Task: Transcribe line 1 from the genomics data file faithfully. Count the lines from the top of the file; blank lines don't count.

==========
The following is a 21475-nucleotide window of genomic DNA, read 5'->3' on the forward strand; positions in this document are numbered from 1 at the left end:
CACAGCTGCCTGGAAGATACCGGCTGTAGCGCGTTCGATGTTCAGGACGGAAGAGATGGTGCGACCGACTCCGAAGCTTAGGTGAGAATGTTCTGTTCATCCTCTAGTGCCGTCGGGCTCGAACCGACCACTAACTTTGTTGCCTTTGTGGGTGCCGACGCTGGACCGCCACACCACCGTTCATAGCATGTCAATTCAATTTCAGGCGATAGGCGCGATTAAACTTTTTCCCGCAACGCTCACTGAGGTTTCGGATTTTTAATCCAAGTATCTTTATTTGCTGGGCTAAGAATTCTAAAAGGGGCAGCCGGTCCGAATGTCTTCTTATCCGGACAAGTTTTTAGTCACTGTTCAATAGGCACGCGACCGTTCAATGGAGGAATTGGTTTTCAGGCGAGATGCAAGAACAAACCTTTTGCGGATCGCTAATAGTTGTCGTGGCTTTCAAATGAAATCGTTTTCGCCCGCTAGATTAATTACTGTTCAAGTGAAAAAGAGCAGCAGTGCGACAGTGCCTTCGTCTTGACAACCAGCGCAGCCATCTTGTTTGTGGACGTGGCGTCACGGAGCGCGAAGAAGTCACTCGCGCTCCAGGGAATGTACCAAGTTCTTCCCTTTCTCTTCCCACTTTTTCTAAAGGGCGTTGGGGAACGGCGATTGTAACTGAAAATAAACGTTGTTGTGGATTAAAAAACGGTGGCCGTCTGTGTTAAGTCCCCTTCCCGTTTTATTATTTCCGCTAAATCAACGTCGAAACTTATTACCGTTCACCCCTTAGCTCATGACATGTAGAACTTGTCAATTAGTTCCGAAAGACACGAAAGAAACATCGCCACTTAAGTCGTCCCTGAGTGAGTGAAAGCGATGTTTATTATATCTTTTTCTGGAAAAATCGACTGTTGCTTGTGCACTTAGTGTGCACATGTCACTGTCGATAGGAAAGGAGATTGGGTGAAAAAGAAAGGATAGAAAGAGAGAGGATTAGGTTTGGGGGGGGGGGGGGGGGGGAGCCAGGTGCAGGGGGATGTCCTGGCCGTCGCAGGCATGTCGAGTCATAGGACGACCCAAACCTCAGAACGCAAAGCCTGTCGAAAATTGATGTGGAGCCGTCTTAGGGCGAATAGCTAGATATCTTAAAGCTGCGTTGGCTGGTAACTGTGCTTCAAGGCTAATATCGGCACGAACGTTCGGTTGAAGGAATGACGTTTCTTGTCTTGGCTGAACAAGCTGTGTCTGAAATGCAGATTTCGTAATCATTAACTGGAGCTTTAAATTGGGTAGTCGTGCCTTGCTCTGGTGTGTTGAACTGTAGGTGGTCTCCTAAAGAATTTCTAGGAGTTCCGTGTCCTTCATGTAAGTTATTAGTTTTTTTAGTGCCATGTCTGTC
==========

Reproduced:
The following is a 21475-nucleotide window of genomic DNA, read 5'->3' on the forward strand; positions in this document are numbered from 1 at the left end: